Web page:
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Tuesday, 17 February 2015

How To | Find A Flat

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I’m no pro at flat hunting but having gone with both friends and most recently for myself, I thought I’d pull together my top tips of finding your dream pad.

Be realistic
A penthouse with a pool - sounds fantastic right? But can you afford it? If the answer’s no, stop looking at it. Believe me, I know how tempting it is to put ‘no max budget’ on those filter sliders but this ain’t no cribs. If you’re moving in with someone else agree a budget of what you both/all can afford. Most places won’t come with bills included (those fab uni days are a distant memory) so you’ll need to leave some money in the pot for that, so take that into consideration.

Location, location, location
Location really can be key and is something that influenced my move massively. I wanted to be close enough to be able to walk to work but far enough so that it felt that I could ‘get away’ from it too. Location will also affect the cost of an apartment - hence why you’ll need a fair few £s to live in central London or slap bang in Manhattan (Carrie Bradshaw you’ve got a lot to answer for!).

Take photos
If you’re viewing lots of different places, take photos. When you’re narrowing down your top five they’ll all start blending into one. You might feel weird snapping away in front of the estate agent but you’ll hardly see them again so if it’s the difference between you landing a flat or not - do it. It’ll also help you when you move in in terms of remembering what furniture you’ll need and if the colour scheme you were going to go with fits in with the style of the apartment.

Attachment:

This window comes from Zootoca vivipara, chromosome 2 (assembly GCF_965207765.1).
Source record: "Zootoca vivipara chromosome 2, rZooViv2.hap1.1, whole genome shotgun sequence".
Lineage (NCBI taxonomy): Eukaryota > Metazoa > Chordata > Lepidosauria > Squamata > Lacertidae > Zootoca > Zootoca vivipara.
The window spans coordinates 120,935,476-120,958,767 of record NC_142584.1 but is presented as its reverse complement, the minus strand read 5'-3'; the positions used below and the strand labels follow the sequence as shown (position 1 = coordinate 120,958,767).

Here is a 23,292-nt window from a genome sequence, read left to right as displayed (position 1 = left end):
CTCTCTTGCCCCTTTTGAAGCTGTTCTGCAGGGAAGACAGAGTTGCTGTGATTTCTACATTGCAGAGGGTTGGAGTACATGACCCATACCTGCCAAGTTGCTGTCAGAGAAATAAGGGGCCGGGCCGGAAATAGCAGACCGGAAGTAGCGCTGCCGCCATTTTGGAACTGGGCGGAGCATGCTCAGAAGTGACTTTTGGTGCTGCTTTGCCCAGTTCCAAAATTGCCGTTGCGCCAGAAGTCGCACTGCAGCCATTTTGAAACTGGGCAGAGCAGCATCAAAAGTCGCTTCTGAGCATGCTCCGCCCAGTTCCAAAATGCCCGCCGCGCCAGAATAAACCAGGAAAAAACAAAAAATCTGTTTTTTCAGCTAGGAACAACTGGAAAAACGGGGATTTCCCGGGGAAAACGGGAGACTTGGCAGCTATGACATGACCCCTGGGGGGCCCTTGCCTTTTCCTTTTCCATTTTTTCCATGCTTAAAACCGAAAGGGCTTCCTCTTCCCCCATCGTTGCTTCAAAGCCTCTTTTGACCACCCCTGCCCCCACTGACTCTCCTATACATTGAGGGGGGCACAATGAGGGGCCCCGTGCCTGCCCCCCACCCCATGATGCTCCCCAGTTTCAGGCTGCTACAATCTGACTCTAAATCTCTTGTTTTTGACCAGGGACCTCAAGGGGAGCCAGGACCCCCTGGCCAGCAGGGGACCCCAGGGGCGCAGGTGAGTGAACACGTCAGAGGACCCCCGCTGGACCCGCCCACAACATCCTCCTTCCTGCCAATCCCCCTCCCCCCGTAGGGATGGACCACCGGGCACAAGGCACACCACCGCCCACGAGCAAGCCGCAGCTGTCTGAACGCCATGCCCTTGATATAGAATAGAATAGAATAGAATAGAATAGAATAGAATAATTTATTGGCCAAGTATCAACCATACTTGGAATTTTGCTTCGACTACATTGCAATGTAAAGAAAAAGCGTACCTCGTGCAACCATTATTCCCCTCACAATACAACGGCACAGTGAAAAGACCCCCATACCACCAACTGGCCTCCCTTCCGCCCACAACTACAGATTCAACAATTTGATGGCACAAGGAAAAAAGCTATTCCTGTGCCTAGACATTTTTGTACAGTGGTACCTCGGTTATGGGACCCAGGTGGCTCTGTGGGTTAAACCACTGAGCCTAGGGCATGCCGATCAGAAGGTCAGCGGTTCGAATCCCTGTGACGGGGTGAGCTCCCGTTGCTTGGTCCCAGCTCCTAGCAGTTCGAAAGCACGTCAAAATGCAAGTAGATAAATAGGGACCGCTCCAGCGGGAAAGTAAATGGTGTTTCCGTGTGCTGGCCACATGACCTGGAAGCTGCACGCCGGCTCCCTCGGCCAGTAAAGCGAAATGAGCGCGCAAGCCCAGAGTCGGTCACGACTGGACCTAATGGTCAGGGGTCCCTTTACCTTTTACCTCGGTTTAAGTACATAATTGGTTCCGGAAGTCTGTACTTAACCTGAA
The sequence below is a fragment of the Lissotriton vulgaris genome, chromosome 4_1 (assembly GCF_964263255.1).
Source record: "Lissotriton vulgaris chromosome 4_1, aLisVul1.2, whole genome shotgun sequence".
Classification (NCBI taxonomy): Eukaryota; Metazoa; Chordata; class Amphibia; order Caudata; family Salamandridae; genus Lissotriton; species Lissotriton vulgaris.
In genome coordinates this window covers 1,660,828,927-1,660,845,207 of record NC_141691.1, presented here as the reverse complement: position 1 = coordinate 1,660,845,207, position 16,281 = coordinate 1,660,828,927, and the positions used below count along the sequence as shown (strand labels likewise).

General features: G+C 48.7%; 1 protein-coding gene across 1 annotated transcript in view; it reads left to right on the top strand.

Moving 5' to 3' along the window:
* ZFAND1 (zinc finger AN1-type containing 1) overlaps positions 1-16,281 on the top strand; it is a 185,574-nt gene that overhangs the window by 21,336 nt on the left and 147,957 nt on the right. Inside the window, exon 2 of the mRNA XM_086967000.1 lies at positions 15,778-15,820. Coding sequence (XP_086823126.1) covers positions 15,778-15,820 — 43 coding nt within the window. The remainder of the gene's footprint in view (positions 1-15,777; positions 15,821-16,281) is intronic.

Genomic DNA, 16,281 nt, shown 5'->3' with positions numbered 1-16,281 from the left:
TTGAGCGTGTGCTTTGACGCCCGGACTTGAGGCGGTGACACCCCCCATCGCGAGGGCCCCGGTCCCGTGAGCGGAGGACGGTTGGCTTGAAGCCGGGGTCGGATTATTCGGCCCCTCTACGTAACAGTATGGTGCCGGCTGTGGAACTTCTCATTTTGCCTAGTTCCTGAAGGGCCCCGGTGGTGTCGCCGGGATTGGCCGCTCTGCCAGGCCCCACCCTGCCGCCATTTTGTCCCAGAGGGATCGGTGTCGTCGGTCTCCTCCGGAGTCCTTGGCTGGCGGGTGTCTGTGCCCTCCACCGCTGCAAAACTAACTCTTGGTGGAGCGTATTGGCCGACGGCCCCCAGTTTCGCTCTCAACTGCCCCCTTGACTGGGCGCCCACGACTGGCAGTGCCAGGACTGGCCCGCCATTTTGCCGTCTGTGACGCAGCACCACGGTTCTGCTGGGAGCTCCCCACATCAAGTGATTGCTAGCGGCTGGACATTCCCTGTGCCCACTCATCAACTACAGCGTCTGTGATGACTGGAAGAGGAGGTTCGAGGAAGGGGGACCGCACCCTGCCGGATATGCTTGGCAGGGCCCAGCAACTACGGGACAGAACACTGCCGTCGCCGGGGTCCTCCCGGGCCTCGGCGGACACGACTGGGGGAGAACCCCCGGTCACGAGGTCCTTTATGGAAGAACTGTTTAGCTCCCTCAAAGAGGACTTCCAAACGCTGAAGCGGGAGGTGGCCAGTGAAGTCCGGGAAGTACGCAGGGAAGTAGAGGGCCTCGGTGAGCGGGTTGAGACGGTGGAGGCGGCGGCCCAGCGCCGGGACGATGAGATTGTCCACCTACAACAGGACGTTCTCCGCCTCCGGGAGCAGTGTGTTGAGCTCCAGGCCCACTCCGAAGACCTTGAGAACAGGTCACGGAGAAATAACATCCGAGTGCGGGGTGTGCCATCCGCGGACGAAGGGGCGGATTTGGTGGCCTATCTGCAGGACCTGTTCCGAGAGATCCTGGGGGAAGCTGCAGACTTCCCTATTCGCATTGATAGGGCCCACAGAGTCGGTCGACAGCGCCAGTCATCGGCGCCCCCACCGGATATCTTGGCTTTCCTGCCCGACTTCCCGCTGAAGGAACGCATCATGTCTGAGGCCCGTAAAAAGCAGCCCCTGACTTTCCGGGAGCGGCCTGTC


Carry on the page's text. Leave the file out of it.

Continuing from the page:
Ask questions
People always say to me there’s no such thing as a stupid question and whilst I don’t completely agree, I do agree with the principal. Renting a flat is costly and is a commitment so go with a list of questions ready. For me I refused to take any contracts higher than 6 months so that was always one of the first questions I asked. Everyone has there ‘must-haves’ and a line they won’t cross, so know where your boundary is.

Check out the area
If you already are familiar with the area - great. If not - take a look around. What’s on your doorstep? What are the transport links like? Does it look safe? As I keep saying, with a contract you’re tying yourself down to (usually) a minimum of 3-6 months which is both a short and long time at the same time - so spend some time in the area to get to know it.

Speak to friends and colleagues who live there
Estate agents are paid to sell a property to you and whilst they can’t downright lie to you - your friends and colleagues will give you a more rounded and honest view of the area and/or development you’re looking at. I was quite lucky in that I had worked in the area for 2 years before moving so was familiar with it and my colleague had lived in my complex before. One thing I had underestimated was the noise of the Canadian Geese. Now, I like animals like most people, but I now have a strong hatred towards these fellas.

Be proactive
Property moves SO fast and is something I massively underestimated. I’ve seen flats come on the market and go within an hour so be on it. Don’t email estate agents as they probably won’t respond and calling them is much quicker and proves your interest. Refresh property websites and regularly ring round estate agents to see if any new flats that have been added onto their portfolio. They want to get rid of the property just as much as you want to rent/buy it, so it’s a mutually beneficial relationship to have.

Embrace technology
Download apps, refresh property websites several times a day and sign up for new property bulletins. Save a search on right move so that properties that match your needs come directly into your inbox, saving you the time of searching.

More is more
Book lots of viewings. Sometimes properties may look great on the site and then not so great when you get there or maybe a flat hasn’t been put across in the best light in photos but in real life has that wow factor. Basically just try and see as many as possible. It’ll help you narrow down what you like and don’t like and will also give you a well rounded view of what the market is like, what’s value for money and what you can expect to pay. You’ll know when you walk in somewhere if it feels right, so whilst I do say ‘more is more’, when you get that feeling, make your move - because as I’ve said, property moves so fast that you’ve got to be in it to win it.


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